Frankie Banali not interested in releasing ‘Road Rage’ album version with Seann Nicols on vocals

Frankie Banali not interested in releasing ‘Road Rage’ album version with Seann Nicols on vocals

Quiet Riot drummer Frankie Banali was recently interviewed by My Global Mind and was asked whether he thought about releasing a deluxe version of the album Road Rage with the songs recorded and released with current singer James Durbin and the songs recorded (but shelved) with former lead vocalist Seann Nicols.

Banali replied: “There is no reason to. What James brought to the table vocally, took the songs to the level they weren’t before. There is no reason we need two records to compete against each other. Even if I could make more money from it, I’m not interested in doing it. I’m only interested in the one official Quiet Riot Road Rage.”

You can read the rest of the interview with Banali at My Global Mind.

Sleaze Roxx asked Nicols in an interview last month if he would be interested in having a proper release of the album Road Rage with him on lead vocals. Nicols replied: “…I mean look, after I heard the production values that those guys were putting out, I can honestly say that I would be embarrassed to have myself out on a record sounding like that. The mix on that song [“The Seeker”] was terrible. The production value was very low grade, unprofessional and it was embarrassing. In a way, I am happy that the record didn’t come out because it would probably be one of the worst sounding recordings that I would have appeared on in my career [laughs]. That being said, I am proud of the songs that I wrote with Quiet Riot and I think that if they were properly produced, properly mixed and properly released, then yeah, I would love for those songs to be in the world and have fans of that music be able to enjoy those songs. Absolutely.”

Nicols eventually released his version of the song “Road Rage” and he explained his rationale for releasing that track: “The reason that I did that is because I wrote the song [laughs] and I have every right to do that. After they had released “The Seeker” with that terrible mix, and people were just slamming it, I really felt an obligation to properly represent myself and show people, “Hey! This is what I am really capable of.” And in the right circumstances working with quality musicians with quality production talents, this is what it could sound like. And this is what I wanted to do for Quiet Riot. This is what I represented to Quiet Riot, which was an opportunity to bring Quiet Riot into the modern day in a way that still represented their legacy so that there was something there for all of their fans and an opportunity to make new fans with an updated quality sound. I felt like releasing the “Road Rage” single, that was my way of showing the world the possibility that I stood for being a part of that band. That was really the motivation behind releasing that.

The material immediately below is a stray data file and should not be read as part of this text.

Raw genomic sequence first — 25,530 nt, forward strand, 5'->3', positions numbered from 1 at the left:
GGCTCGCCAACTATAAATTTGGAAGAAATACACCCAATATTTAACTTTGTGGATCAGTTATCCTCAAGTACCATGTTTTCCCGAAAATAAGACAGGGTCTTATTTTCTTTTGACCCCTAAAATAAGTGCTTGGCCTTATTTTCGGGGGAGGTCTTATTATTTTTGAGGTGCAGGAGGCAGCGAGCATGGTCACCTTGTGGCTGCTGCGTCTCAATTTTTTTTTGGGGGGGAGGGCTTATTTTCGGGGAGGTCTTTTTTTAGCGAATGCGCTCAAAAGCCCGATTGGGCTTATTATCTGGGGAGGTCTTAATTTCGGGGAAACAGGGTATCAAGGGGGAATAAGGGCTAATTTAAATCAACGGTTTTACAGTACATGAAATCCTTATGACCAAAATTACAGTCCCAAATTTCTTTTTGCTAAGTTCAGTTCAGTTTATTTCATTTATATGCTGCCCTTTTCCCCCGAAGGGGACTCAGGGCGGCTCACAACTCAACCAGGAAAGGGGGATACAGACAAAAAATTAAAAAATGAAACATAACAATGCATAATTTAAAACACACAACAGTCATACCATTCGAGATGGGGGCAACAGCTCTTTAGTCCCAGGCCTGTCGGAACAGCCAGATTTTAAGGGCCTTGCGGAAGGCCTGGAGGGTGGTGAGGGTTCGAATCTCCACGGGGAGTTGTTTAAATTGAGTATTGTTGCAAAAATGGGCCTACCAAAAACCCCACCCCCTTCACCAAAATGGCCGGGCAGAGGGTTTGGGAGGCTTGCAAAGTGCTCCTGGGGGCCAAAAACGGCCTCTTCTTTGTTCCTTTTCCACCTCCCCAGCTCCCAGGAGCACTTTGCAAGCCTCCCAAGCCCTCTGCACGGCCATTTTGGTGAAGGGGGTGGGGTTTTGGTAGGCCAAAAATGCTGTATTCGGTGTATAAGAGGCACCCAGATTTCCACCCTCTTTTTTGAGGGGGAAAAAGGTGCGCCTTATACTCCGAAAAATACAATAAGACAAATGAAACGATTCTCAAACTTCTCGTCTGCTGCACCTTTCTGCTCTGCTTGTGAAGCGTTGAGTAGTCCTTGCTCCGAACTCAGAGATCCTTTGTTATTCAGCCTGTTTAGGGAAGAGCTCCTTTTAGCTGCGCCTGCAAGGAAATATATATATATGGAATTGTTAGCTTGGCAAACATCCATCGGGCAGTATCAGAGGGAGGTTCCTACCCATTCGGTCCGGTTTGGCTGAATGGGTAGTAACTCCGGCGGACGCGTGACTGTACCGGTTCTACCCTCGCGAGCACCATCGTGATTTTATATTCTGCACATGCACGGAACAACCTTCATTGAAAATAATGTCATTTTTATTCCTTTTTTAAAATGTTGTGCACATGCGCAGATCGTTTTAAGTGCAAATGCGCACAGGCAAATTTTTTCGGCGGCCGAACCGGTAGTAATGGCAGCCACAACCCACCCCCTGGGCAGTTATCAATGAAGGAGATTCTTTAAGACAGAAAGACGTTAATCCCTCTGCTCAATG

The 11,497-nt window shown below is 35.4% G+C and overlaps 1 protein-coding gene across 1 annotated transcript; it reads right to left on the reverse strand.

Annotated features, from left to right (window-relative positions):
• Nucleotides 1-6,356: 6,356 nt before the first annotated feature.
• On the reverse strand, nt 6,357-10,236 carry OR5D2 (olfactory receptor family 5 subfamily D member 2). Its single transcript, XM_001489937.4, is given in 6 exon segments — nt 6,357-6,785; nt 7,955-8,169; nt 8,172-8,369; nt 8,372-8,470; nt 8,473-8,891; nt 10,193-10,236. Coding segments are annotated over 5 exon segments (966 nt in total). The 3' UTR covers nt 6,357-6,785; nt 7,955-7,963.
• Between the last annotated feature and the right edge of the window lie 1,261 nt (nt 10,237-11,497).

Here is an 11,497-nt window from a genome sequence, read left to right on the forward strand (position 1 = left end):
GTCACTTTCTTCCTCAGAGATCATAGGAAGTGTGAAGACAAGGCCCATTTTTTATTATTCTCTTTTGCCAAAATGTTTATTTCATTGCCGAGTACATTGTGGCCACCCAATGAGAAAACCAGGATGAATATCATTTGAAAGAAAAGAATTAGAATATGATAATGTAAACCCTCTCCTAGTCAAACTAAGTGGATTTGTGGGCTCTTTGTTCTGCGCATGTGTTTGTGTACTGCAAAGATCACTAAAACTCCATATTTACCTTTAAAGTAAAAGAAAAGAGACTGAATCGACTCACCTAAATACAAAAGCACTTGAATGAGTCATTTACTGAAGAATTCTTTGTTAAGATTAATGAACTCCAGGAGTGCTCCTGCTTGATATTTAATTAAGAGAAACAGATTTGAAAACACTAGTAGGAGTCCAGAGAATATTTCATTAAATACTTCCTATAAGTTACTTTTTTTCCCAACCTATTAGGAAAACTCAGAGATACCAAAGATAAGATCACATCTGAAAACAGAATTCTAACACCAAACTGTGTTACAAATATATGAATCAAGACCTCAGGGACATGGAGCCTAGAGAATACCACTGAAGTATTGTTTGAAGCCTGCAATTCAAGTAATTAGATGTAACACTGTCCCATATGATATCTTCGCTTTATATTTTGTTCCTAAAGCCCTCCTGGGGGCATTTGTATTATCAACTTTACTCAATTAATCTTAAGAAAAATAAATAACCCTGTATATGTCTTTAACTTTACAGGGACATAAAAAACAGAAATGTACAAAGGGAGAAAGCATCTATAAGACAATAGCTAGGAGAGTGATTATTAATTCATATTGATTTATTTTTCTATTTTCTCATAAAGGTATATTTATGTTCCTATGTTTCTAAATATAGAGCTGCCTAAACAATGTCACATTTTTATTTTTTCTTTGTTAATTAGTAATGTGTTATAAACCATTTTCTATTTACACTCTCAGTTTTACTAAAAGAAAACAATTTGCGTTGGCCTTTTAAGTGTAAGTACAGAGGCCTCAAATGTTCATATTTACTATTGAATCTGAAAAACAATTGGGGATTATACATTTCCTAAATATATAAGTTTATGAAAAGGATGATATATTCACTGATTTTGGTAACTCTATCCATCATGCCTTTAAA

Frankie Banali and Neil Citron quickly tried to silence it by issuing false take down notices to YouTube, iTunes, Apple Music and my digital distributor Tunecore, and having the song removed from all those outlets. And I had to get an attorney and legally respond to them and challenge those notices to get the song and the video reinstated on all those outlets. So it was a legal battle that I ultimately won because they were not willing to actually pursue it in Federal Court because they don’t have a case. That’s what happened. It was very upsetting because they knew that I had not copied their music, yet they came in and said that it was an exact copy of the Quiet Riot music, which — when they release their version with James Durbin which I am sure they will — it will probably have different words on it and different melodies, but people will be able to hear the music to “Road Rage” and be able to hear the night and day difference. There’s very little musical resemblance between their version and the version that I released and that was very intentional.”

Seann Nicols‘ “Road Rage” song:

Seann Nicols – Road Rage (Official Lyric Video)


Quiet Riot’s “Freak Flag” song:

Quiet Riot – “Freak Flag” (Official Audio)

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